string piano - there are a lot of different names. What
made you use its first and original name "viola
I often wondered what name I would use. I thought about
the bowed string piano for a while, but when I finally
started to play it, I decided that "viola
organista", the name coined by Leonardo da Vinci, is
the most appropriate of all. It perfectly characterises
the instrument's sound.
Speaking in more detail about the characteristics of this
sound, the viola da gamba appears very clearly in the low
and middle registers, whereas in the upper register you
can find some elements of a small positive organ. Also,
depending on the texture and playing technique, there are
either some features of strings, or of the organ.
Have you found any signs of interest
in this instrument in the 19th century, or did it again
fall into oblivion?
Yes, I have found a trace. I was very surprised when I
read about an artistic voyage of the brilliant pianist
and composer Franz Liszt. During one of his tours, Liszt
gave some concerts in a town in East Prussia, where he
learned about a bowed string piano, which he had not
heard about before. He wanted to see the instrument and
try it out. It turned out that its owner had died and the
owner's heirs had sold the instrument. People believed
that it was still in the town, but nobody could find it.
So in the end Liszt didn't get the chance to play or even
It's an interesting story. Apparently, the constructor of
this instrument, which was built in 1790, was a certain
cleric. I suspect that he was a Protestant pastor,
biographer, table companion and friend of a famous
philosopher. This famous philosopher probably knew about
this instrument or even listened to it. The pastor's name
was Wasiański (some Polish roots may be here), the
town's name was Königsberg (now Kaliningrad), and the
philosopher's name was Immanuel Kant.
It is known that Father Wasiański created two
instruments with his partner: one was sold to Warsaw and
there's no trace of it; the other remained in Königsberg
and could have been played by Liszt, if he had found it.
Later, this instrument became part of the Prussian
collection in Berlin, which was bombed on one occasion
(there have been many such occasions in Europe). It was
considered to be a very good instrument, better than
earlier models, but quiet.
In 2004, a Japanese constructor,
Akio Obuchi, built and presented a viola organista which
is a direct implementation of the original Leonardo da
Vinci's concept. I have watched a few videos presenting
this instrument on YouTube and must confess that I am
disappointed: Obuchi's instrument is only a historical
Well, Akio Obuchi is a builder of early instruments and
definitely has a lot of experience, but he is not a
musician and he sometimes seems to have lost direction in
his projects. He created several versions of this
instrument and in each case he was looking for something
else. However, to his credit, he published descriptions
of these instruments revealing their many flaws. In my
opinion, some of his solutions are inappropriate, even
from a historical point of view: Obuchi doesn't take
advantage of Hans Haiden's design ideas, which are
available thanks to the instrument preserved in Brussels.
Now you are in the special situation of determining a
canon of repertoire for this instrument. From what I see,
you intuitively turn to the 17th and 18th-century viola
da gamba literature.
Playing the viola organista requires a bowed string
thinking in bowed string categories. I am pleased that as
a pianist I have managed to enter the world of bowed
string musicians through the backdoor.
Fortunately, I came across the compositions of Antoine
Forqueray and their harpsichord arrangements by his son,
Jean Baptiste Antoine Forqueray. This discovery seems to
me to be crucial for the creation of the repertoire,
because here we are dealing with a father who wrote for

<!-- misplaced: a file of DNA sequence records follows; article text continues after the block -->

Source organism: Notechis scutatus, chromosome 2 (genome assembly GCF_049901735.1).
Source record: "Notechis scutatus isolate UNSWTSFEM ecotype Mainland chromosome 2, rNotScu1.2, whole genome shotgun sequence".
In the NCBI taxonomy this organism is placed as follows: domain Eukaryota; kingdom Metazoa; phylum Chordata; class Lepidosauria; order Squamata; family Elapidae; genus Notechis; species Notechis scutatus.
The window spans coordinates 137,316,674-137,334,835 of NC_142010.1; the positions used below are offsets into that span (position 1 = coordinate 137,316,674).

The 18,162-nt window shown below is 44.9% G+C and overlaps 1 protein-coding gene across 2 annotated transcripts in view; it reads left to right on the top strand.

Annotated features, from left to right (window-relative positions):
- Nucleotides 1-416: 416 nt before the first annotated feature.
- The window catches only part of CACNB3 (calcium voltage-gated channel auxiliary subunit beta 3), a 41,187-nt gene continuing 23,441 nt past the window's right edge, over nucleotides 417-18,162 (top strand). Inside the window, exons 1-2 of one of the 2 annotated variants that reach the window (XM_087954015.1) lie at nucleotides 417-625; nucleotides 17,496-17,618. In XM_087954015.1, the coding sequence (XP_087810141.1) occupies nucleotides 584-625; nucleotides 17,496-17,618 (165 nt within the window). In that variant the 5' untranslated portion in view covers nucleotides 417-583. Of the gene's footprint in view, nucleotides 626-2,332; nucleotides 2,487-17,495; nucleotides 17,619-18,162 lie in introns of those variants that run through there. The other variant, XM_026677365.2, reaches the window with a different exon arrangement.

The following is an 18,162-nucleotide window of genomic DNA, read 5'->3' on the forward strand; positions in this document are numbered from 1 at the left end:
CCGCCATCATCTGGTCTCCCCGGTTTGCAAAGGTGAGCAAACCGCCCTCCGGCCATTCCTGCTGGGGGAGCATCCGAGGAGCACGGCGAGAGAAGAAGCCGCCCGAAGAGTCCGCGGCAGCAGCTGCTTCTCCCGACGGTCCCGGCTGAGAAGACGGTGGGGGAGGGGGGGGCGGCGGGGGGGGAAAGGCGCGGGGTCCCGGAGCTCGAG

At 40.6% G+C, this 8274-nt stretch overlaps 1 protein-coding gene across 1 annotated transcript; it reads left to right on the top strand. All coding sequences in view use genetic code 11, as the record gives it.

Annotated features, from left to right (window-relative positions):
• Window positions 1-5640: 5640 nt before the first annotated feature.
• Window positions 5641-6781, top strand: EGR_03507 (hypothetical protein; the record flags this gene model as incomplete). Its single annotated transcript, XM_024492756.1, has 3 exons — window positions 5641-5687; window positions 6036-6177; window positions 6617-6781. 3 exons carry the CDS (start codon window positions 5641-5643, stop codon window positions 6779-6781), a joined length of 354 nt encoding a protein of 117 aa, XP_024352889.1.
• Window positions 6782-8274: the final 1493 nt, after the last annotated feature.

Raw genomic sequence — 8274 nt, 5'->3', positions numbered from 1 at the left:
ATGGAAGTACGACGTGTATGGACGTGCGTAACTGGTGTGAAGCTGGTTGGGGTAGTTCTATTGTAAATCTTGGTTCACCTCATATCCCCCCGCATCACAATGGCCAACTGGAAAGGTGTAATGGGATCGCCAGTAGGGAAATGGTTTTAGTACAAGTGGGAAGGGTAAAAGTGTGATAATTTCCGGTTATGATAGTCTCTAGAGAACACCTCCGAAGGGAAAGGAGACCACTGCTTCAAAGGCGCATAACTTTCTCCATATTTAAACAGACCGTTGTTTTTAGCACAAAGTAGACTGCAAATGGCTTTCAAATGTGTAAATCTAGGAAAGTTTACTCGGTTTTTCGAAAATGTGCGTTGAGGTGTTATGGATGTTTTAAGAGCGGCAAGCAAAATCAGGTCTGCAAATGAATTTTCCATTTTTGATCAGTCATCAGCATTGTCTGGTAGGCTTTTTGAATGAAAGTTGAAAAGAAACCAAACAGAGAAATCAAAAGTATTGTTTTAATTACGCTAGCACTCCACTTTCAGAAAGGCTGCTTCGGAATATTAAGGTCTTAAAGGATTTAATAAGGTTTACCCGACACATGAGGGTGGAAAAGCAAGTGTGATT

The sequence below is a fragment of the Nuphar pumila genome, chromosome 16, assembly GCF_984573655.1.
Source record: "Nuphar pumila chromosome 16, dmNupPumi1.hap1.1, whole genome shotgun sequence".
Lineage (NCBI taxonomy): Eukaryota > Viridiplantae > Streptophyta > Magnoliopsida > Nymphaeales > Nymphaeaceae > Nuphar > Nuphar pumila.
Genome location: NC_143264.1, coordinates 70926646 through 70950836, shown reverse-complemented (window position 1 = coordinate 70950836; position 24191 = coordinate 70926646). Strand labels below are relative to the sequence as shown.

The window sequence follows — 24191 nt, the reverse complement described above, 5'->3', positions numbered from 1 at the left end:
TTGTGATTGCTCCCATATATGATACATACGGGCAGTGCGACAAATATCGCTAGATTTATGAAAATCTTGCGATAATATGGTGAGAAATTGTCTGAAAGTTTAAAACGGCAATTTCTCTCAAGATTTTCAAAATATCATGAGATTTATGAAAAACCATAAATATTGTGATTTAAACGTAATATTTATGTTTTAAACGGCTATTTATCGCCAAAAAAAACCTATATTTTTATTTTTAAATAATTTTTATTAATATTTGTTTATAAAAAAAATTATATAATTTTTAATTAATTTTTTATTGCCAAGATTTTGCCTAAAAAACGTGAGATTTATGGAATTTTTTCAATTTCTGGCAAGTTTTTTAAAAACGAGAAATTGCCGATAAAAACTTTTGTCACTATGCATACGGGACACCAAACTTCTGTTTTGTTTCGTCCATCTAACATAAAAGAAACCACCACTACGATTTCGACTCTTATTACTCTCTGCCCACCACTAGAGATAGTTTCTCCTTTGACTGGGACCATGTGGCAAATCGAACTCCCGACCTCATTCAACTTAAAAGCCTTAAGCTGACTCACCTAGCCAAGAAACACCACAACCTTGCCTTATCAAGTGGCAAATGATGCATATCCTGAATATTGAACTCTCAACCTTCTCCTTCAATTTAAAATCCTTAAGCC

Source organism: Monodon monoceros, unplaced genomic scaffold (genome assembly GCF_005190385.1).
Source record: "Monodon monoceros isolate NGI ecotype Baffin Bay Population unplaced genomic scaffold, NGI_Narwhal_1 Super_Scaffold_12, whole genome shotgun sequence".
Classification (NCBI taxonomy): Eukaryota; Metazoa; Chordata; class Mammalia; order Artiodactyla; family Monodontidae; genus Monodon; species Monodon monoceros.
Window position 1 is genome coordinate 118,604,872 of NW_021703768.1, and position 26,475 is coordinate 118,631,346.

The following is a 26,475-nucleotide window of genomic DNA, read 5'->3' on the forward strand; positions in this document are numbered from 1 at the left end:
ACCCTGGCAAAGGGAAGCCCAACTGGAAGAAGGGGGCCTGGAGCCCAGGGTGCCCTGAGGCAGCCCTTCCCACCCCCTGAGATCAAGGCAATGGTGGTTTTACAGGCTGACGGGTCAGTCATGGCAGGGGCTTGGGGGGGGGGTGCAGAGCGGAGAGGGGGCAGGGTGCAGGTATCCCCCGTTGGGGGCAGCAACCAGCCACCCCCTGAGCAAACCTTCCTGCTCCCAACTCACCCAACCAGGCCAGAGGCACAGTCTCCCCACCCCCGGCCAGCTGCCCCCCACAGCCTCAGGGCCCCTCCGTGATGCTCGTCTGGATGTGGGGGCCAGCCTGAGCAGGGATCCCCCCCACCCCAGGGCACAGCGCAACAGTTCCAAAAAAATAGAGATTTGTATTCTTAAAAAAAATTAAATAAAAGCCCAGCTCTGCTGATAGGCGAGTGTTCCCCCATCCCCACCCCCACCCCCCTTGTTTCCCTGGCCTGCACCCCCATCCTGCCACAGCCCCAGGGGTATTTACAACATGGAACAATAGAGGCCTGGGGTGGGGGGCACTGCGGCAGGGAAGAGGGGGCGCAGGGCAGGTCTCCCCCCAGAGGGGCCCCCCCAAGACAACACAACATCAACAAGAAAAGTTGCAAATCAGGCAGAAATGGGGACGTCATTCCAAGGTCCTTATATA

the viola da gamba, and his son, who arranged his
father's music on the harpsichord, fashionable in Paris
at the time. Because the son did it, I believe this is
the most reliable transposition.
I have followed this path: I adapted the harpsichord
arrangement for my viola organista, as if recreating what
the father wrote. It's a bit of a historical joke. The
son adapted his father's pieces for the harpsichord, and
then I converted them back to make them sound, I hope,
very similar to the original. In Canada, there are also
some interesting harpsichord arrangements of French viola
da gamba virtuosos, Saint-Colombe and Marin Marais. These
arrangements do not require many changes to transpose
them for the viola organista. The problem is the playing
technique, which in fact has to be recreated from
Perhaps Kazimierz Pyzik will enrich my repertoire. I made
him an offer he can't refuse: he has to write an aria
accompanied by the viola organista for me. The aria will
be a part of the oratory which is being composed for
texts from Qumran.
What are your immediate plans with
First of all, I have to play it a lot and observe how it
behaves in different situations. It is still a prototype,
so I need to check how the various mechanisms work.
Perhaps some adjustments will have to be made. If there
is interest in this instrument, and the public acquires a
taste for its specific tone, it would mean breaking the
run of bad historical luck. I believe that times we live
in may be most gracious for the viola organista.
The repertoire can be extended to include some baroque
organ music, but in spite of all the tonal similarities
to the viola da gamba and the organ, I believe that this
instrument is tonally autonomous. On the model that I
created at the early stages of my research, I noticed
great expressive possibilities: I observed that along
with the change in the bow speed, there is a beautiful
opening, a rounded, deep sound. In the lower registers
this rounding is larger, in the higher register the sound
is simpler, but there is also the possibility to play
Do you intend to build more violas
Speaking not quite seriously: if the audience accepts
this instrument, if it works, then, of course, it would
be possible. In my mind, I see myself as the owner of a
small 19th-century style manufactory, definitely with a
But seriously speaking, I'm surprised by recent
developments. I was hoping that it would work, otherwise
I wouldn't have invested almost four years on a utopian
project. During my work, some well-meaning people asked
me with true concern: what if you fail? And I would
answer: you should watch Zorba the Greek - have you ever
seen such a beautiful disaster?
Interview by JACEK ¦LUSARCZYK